Adams Papers

From John Adams to Benjamin Waterhouse, 3 December 1811

Quincy December 3. 1811

A Visit from you my good Friend, would be a cordial, and if honoured by His Honour would raise my Spirit as high as they are capable of rising: but the demands of his time and attention, from private and public affairs are constantly so urgent, that I wonder not at your disappointments.

I am able to give you little or no Satisfaction, in answer to your Inquiries.

I know of no Authority given in Scripture to the Prieshood to order National Fasts or Thanksgivings. The Pope in Countries that acknowledge his infallibility may order what he will. Bishops write Pastoral Letters to their Diocesses. The General assemblies of Presbyterian Churches in Scotland and America, and Synods and Councils recommend Fasts and Thanksgivings. In France and in Russia Te Dunn is ordered to be Sung, for Victories for the Birth of Princes &c I suppose by the Emperors and Kings. In England, Since The Reformation, Kings have appointed National Fasts and Thanksgivings, by Proclamation and have sometimes ordered Forms of Prayer to be prepared, sometimes by the Convocation and Sometimes by The Archbishop of Canterbury. I remember no Fast or Thanksgiving in Holland. Of Switzerland I know nothing.

In New England The Governors have from the first Settlement of the Country appointed Fasts and Thanksgivings annually and occasionally by Proclamation. But they have no legal binding Force. They are no more than respectable Recommendations. They have been observed as punctually in general as the Sabbath

The Old Congress appointed Continental Fasts.

Washington appointed a Thanksgiving and Adams a Fast: but they were not observed by some <and> as they ought have been.

I believe the House of Representatives in 1774 recommended a Fast and it was as Sacredly obs[. . .] as any Sunday I ever knew. Returning from the [. . .] Circuit, I rode all that day, through a Country as still as Midn[. . .] No Labour or Recreation. There is no legal Authority civil or ecclesiastical in America for enjoining and compelling obedience to any appointment or Recomendation of Fasts or Thanksgivings.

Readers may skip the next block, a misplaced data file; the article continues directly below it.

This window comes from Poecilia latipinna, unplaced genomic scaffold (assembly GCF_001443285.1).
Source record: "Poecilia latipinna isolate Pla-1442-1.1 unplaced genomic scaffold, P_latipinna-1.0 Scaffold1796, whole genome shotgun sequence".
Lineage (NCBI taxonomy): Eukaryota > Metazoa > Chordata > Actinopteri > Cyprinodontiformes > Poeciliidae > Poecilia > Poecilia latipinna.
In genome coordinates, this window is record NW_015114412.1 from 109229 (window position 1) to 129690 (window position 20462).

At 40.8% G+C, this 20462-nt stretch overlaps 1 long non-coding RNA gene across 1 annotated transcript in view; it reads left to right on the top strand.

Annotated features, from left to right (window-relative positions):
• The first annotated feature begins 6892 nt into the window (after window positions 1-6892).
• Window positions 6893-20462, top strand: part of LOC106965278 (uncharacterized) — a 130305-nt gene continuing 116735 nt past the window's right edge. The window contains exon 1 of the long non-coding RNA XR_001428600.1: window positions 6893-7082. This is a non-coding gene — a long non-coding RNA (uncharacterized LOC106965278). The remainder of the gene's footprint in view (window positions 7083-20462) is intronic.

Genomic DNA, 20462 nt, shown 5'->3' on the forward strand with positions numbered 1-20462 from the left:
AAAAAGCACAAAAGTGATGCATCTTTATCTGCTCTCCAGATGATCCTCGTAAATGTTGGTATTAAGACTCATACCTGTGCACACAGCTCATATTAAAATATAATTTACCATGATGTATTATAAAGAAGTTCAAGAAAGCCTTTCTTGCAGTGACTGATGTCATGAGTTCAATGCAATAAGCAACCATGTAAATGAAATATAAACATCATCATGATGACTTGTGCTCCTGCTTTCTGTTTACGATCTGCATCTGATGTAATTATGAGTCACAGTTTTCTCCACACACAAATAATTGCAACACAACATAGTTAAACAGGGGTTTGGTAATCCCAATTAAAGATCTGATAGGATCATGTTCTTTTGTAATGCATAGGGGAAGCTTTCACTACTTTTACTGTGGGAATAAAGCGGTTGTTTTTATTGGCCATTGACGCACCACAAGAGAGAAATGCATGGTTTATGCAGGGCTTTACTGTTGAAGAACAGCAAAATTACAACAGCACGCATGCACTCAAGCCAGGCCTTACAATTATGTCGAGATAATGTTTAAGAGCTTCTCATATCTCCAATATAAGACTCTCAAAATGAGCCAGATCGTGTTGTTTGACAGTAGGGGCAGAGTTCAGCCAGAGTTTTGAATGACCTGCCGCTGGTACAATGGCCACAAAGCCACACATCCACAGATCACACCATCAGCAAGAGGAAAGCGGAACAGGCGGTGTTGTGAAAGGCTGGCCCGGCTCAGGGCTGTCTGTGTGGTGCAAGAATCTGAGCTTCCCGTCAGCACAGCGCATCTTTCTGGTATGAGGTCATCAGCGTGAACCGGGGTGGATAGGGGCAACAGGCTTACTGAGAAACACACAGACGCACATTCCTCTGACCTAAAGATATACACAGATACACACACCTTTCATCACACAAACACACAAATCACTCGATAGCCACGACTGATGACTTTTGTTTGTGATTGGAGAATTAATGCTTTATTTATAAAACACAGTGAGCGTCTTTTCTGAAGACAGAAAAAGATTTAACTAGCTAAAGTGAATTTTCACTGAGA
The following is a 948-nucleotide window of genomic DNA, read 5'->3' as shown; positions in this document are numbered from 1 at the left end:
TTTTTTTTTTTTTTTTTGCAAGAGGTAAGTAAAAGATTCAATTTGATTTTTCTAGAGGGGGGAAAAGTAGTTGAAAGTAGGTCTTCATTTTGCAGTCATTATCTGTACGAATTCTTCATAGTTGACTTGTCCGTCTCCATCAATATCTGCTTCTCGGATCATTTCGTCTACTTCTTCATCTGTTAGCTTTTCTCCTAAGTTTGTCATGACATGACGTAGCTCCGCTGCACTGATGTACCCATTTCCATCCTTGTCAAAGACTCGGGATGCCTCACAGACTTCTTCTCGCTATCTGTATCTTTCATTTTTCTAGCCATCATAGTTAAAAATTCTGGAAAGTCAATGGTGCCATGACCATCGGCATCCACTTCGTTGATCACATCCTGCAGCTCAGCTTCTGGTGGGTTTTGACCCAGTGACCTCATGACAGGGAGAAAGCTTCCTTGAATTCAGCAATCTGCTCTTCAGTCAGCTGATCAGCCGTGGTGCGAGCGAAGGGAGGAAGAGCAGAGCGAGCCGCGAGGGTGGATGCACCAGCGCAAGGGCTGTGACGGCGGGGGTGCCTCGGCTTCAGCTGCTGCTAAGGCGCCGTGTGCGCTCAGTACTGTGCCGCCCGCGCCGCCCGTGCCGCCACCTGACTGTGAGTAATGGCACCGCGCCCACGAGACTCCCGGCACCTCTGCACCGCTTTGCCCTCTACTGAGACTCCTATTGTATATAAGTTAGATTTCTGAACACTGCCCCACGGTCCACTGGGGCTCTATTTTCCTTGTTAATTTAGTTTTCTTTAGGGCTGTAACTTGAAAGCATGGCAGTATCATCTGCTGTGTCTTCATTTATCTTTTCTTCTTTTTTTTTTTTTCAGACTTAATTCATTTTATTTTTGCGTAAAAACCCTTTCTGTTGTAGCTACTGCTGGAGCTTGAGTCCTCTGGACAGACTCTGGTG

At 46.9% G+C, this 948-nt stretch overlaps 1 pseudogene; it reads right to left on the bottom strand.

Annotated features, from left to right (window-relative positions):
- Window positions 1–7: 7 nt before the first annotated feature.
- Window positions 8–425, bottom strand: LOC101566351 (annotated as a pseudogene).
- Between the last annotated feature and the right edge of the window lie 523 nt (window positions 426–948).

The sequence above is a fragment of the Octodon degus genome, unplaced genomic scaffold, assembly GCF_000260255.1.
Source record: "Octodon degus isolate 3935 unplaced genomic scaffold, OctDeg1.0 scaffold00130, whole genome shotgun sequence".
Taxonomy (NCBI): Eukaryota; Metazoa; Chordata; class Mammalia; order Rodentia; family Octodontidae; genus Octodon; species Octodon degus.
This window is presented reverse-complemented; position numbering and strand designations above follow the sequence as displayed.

The Baptists and Quakers, and all other Sects, but the Presbyterians and Congregationalists have clamoured against our National Fasts for reasons which you may conjecture. Probably from a Jealousy of The two latter, and an apprehension that they may become ambitious and aim at a Superiority or Establishment. I verily believe they had rather have a Man of no Religion for a President than a Man of any; at least than a Presbyterian or Congregationalist.

I have read “Philo,” and “Remarks” and knew by the Style aut Erasmi &c.

My only wonder has been how the he got his Knowledge.

My documents as you call them, ought not to prevent the immediate Publication of any Information more immediately useful for the Public to Know.

I wonder that you and the Publick are not outrageous with impatience at seeing So much of my insipid stuff, So long out of date. I can hardly persuade myself to believe that you have read a tenth part of it. I must not wholly exhaust the Patience of the Readers.

I am glad you are fixed in Boston. Alass! I have not bee in that grand and beautiful City these four Months.

Weep with me, over the Tomb of my Brother and Sister Cranch in whom I have lost one of the greatest Comforts of my Life. I visited their habitation almost every day; and there I was always happy.

I am Sir your constant Friend

John Adams.

MHi: Adams-Waterhouse Collection.

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